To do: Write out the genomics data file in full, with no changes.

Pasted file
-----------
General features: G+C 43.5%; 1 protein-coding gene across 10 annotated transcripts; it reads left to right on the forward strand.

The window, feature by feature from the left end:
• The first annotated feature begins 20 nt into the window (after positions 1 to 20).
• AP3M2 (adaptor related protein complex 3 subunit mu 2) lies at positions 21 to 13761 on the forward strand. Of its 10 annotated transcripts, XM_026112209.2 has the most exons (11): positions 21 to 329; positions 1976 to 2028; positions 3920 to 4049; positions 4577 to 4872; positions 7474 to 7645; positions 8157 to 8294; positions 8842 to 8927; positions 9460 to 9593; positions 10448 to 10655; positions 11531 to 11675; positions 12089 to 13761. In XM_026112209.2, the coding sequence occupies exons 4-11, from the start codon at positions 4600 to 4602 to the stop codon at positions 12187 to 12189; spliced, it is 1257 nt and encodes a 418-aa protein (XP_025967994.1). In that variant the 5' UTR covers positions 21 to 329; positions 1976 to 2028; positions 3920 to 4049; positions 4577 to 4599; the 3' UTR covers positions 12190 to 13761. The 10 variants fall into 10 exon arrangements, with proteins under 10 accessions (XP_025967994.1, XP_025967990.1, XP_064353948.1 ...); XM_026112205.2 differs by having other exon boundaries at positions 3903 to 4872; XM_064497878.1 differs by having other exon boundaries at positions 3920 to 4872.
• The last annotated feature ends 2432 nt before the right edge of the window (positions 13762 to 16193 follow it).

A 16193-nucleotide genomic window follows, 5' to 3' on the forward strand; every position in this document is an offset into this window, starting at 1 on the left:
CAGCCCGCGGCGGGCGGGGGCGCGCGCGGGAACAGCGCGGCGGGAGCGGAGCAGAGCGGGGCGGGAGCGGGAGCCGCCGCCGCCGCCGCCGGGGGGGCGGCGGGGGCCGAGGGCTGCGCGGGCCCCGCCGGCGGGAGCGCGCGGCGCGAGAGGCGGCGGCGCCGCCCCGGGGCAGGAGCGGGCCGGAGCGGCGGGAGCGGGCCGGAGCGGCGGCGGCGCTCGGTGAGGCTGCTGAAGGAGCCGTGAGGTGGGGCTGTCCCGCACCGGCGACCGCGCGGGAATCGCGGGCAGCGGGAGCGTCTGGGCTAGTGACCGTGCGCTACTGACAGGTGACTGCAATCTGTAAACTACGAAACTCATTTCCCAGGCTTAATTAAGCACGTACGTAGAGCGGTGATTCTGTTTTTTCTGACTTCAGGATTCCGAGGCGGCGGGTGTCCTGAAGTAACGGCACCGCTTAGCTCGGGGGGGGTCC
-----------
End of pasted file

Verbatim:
General features: G+C 43.5%; 1 protein-coding gene across 10 annotated transcripts; it reads left to right on the forward strand.

The window, feature by feature from the left end:
• The first annotated feature begins 20 nt into the window (after positions 1 to 20).
• AP3M2 (adaptor related protein complex 3 subunit mu 2) lies at positions 21 to 13761 on the forward strand. Of its 10 annotated transcripts, XM_026112209.2 has the most exons (11): positions 21 to 329; positions 1976 to 2028; positions 3920 to 4049; positions 4577 to 4872; positions 7474 to 7645; positions 8157 to 8294; positions 8842 to 8927; positions 9460 to 9593; positions 10448 to 10655; positions 11531 to 11675; positions 12089 to 13761. In XM_026112209.2, the coding sequence occupies exons 4-11, from the start codon at positions 4600 to 4602 to the stop codon at positions 12187 to 12189; spliced, it is 1257 nt and encodes a 418-aa protein (XP_025967994.1). In that variant the 5' UTR covers positions 21 to 329; positions 1976 to 2028; positions 3920 to 4049; positions 4577 to 4599; the 3' UTR covers positions 12190 to 13761. The 10 variants fall into 10 exon arrangements, with proteins under 10 accessions (XP_025967994.1, XP_025967990.1, XP_064353948.1 ...); XM_026112205.2 differs by having other exon boundaries at positions 3903 to 4872; XM_064497878.1 differs by having other exon boundaries at positions 3920 to 4872.
• The last annotated feature ends 2432 nt before the right edge of the window (positions 13762 to 16193 follow it).

A 16193-nucleotide genomic window follows, 5' to 3' on the forward strand; every position in this document is an offset into this window, starting at 1 on the left:
CAGCCCGCGGCGGGCGGGGGCGCGCGCGGGAACAGCGCGGCGGGAGCGGAGCAGAGCGGGGCGGGAGCGGGAGCCGCCGCCGCCGCCGCCGGGGGGGCGGCGGGGGCCGAGGGCTGCGCGGGCCCCGCCGGCGGGAGCGCGCGGCGCGAGAGGCGGCGGCGCCGCCCCGGGGCAGGAGCGGGCCGGAGCGGCGGGAGCGGGCCGGAGCGGCGGCGGCGCTCGGTGAGGCTGCTGAAGGAGCCGTGAGGTGGGGCTGTCCCGCACCGGCGACCGCGCGGGAATCGCGGGCAGCGGGAGCGTCTGGGCTAGTGACCGTGCGCTACTGACAGGTGACTGCAATCTGTAAACTACGAAACTCATTTCCCAGGCTTAATTAAGCACGTACGTAGAGCGGTGATTCTGTTTTTTCTGACTTCAGGATTCCGAGGCGGCGGGTGTCCTGAAGTAACGGCACCGCTTAGCTCGGGGGGGGTCC